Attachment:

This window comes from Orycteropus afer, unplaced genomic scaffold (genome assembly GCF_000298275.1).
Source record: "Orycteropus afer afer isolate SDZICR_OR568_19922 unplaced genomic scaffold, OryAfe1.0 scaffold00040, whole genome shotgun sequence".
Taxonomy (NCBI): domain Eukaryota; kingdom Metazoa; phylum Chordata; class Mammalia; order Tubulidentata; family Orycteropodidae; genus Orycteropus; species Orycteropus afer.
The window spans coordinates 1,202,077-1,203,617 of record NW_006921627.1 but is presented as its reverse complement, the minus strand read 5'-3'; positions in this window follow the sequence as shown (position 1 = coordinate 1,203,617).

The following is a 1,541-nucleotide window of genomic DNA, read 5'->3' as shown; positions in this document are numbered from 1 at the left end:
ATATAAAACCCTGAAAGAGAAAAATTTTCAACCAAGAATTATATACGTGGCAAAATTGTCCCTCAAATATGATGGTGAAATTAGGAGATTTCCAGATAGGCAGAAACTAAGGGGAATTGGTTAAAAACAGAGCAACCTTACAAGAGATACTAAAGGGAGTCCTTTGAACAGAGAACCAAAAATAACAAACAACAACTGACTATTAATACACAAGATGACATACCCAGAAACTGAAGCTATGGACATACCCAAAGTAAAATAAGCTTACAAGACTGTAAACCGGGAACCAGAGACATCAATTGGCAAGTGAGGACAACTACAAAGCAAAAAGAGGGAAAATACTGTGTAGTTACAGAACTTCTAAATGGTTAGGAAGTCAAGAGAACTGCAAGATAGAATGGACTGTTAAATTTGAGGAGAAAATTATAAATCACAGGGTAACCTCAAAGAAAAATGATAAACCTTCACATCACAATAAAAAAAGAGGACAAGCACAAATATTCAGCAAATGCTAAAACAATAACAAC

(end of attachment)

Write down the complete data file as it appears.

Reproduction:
This window comes from Orycteropus afer, unplaced genomic scaffold (genome assembly GCF_000298275.1).
Source record: "Orycteropus afer afer isolate SDZICR_OR568_19922 unplaced genomic scaffold, OryAfe1.0 scaffold00040, whole genome shotgun sequence".
Taxonomy (NCBI): domain Eukaryota; kingdom Metazoa; phylum Chordata; class Mammalia; order Tubulidentata; family Orycteropodidae; genus Orycteropus; species Orycteropus afer.
The window spans coordinates 1,202,077-1,203,617 of record NW_006921627.1 but is presented as its reverse complement, the minus strand read 5'-3'; positions in this window follow the sequence as shown (position 1 = coordinate 1,203,617).

The following is a 1,541-nucleotide window of genomic DNA, read 5'->3' as shown; positions in this document are numbered from 1 at the left end:
ATATAAAACCCTGAAAGAGAAAAATTTTCAACCAAGAATTATATACGTGGCAAAATTGTCCCTCAAATATGATGGTGAAATTAGGAGATTTCCAGATAGGCAGAAACTAAGGGGAATTGGTTAAAAACAGAGCAACCTTACAAGAGATACTAAAGGGAGTCCTTTGAACAGAGAACCAAAAATAACAAACAACAACTGACTATTAATACACAAGATGACATACCCAGAAACTGAAGCTATGGACATACCCAAAGTAAAATAAGCTTACAAGACTGTAAACCGGGAACCAGAGACATCAATTGGCAAGTGAGGACAACTACAAAGCAAAAAGAGGGAAAATACTGTGTAGTTACAGAACTTCTAAATGGTTAGGAAGTCAAGAGAACTGCAAGATAGAATGGACTGTTAAATTTGAGGAGAAAATTATAAATCACAGGGTAACCTCAAAGAAAAATGATAAACCTTCACATCACAATAAAAAAAGAGGACAAGCACAAATATTCAGCAAATGCTAAAACAATAACAAC